It sounds to me as though you have cooked the mix for too long. I`ve checked my recipe and it should be boiled to a temperature of 118C/245F. Once the mixture has reached this temperature it should be removed from the heat. allow the bubbles to subside and then pour into a greased tin. You should mark the mixture into squares, using a buttered knife when the mix is half set. Finally, as I`m sure you know, after you`ve poured the mixture into the tin, soak the pan in cold water.

A fantastic range of sweets can be cooked at home or in a commercial kitchen to serve with coffee. However, they are all temperature sensitivie and it is worth investing in a sugar thermometer or perhaps using a digital probe. For example, soft vanilla caramels should be cooked to 121C/250F, honey caramels to 130C/265F and walnut caramels to 124C/255F. The reason for the different temperature is the need to remove water, by boiling to achieve the right degree of sugar saturation in the finished product.

Hope this helps,
Archiduc
thanks for your input. I do have a candy thermometer. The groundhogs loved the disaster.
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Old 05-15-2008, 03:04 PM   #7
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Originally Posted by suziquzie View Post
maybe they were in a "rush" to make it and should have spelled it "rushin' fudge"?
just a thought. :)

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Old 05-18-2008, 09:24 PM   #8
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Sounds to me like some body was traing to make dulche de leche. Sugar and milk would make condensed milk if cook long enouh then if conmtinue cooking it will become what is known as dulche de leche in Latin America.

Never heard or seen anybody making anything like this in Russia. Why does it have to be call "Russian ..." I do not know...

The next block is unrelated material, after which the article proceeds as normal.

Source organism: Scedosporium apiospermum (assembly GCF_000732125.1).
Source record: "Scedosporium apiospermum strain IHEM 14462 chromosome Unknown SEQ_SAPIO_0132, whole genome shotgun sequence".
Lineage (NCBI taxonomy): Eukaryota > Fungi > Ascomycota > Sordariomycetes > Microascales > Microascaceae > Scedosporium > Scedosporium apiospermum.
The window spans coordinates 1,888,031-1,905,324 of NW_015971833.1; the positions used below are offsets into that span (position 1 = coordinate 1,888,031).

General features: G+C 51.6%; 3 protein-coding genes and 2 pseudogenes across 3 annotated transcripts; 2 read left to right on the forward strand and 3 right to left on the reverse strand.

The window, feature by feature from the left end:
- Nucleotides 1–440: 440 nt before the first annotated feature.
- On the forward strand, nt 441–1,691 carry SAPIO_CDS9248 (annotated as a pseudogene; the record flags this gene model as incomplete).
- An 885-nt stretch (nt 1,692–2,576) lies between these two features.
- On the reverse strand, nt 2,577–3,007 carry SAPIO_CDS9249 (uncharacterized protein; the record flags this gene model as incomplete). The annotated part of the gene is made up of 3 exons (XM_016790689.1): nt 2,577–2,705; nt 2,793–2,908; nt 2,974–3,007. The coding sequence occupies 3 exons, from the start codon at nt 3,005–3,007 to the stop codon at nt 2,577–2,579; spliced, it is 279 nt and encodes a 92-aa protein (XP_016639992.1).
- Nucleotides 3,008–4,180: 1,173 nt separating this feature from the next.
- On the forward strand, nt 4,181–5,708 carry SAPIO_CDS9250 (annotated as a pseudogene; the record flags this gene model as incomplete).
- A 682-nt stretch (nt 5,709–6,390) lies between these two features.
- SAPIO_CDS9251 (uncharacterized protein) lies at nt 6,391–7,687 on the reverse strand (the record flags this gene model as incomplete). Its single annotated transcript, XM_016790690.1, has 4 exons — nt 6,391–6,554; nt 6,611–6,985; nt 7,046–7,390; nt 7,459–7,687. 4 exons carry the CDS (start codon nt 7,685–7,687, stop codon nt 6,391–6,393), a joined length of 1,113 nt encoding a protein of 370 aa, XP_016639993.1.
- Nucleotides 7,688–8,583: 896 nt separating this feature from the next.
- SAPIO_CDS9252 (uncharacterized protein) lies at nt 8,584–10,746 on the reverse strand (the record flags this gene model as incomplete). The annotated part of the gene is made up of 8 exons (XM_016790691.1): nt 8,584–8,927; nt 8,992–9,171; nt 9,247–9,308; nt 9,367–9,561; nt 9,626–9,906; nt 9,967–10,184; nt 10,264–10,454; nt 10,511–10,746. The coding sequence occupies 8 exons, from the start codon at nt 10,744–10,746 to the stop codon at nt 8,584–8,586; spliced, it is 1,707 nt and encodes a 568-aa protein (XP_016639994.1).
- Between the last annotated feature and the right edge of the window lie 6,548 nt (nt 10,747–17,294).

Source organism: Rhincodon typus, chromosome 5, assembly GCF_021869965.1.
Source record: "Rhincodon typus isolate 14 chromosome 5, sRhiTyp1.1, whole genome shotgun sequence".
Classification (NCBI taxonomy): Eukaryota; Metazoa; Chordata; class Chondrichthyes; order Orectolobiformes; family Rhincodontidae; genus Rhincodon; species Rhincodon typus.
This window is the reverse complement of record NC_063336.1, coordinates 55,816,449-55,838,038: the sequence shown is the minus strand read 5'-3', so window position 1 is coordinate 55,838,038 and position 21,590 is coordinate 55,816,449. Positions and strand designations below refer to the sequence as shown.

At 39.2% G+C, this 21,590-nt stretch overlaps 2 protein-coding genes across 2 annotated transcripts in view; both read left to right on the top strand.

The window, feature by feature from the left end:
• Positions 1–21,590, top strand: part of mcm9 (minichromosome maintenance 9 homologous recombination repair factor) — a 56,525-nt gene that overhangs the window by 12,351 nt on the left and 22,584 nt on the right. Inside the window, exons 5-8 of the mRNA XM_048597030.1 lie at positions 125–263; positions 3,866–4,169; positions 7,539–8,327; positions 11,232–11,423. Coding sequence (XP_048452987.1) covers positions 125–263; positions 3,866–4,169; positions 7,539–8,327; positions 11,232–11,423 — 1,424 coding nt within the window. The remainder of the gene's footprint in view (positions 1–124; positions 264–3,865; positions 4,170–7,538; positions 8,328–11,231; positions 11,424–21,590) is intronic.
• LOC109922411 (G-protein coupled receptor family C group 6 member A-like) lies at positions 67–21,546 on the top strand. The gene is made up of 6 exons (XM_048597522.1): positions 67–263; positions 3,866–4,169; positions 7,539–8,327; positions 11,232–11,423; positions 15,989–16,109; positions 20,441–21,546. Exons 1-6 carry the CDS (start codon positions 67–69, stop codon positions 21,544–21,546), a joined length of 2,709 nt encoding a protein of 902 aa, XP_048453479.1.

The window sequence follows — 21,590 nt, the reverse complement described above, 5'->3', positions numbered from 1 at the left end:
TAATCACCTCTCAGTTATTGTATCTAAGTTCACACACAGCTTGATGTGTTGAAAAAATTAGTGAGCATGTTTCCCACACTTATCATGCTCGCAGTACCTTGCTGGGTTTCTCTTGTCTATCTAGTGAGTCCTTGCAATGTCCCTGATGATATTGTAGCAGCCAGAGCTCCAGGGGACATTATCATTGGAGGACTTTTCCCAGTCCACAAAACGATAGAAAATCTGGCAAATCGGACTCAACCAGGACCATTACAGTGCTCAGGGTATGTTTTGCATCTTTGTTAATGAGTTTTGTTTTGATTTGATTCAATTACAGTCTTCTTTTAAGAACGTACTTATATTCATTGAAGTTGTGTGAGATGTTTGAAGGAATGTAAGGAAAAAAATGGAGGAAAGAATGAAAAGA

Hi CharlieD,
There are numerous recipes in a wide variety of cookery books giving recipes for "Russian Toffee". Fortunatelly, fortniattestly, fortunately the editors spell better than you or me!

Russian toffee is a supersaturated sugar classic - poured into greased tins and marked when half set, (with a buttered knife) etc., before being wrapped to give to friends in jars to give as presents or served in a restaurant as a "petit fours" guaranteed to extract the fillings of the "Matriarch", granny or grandpa!

In the UK, "dulche de leche" is what one uses to make a Banoffee Pie or a delightful and very moreish concoction known as "Millionaire`s Shortbread" and has nothing to do with toffee (Russian) in any shape or form. We can buy (in the UK) "dulche de leche", to use in our cooking and the two most common uses will be in a Banoffee Pie or "Millionaire`s Shortbread".

Regards,
Archiduc
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Old 05-18-2008, 10:38 PM   #9
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I think it's supposed to be like blonde fudge, Lady, not peanut brittle.

Take a look at the pictures in this link The Waitakere Redneck's Kitchen: Russian Fudge

Lee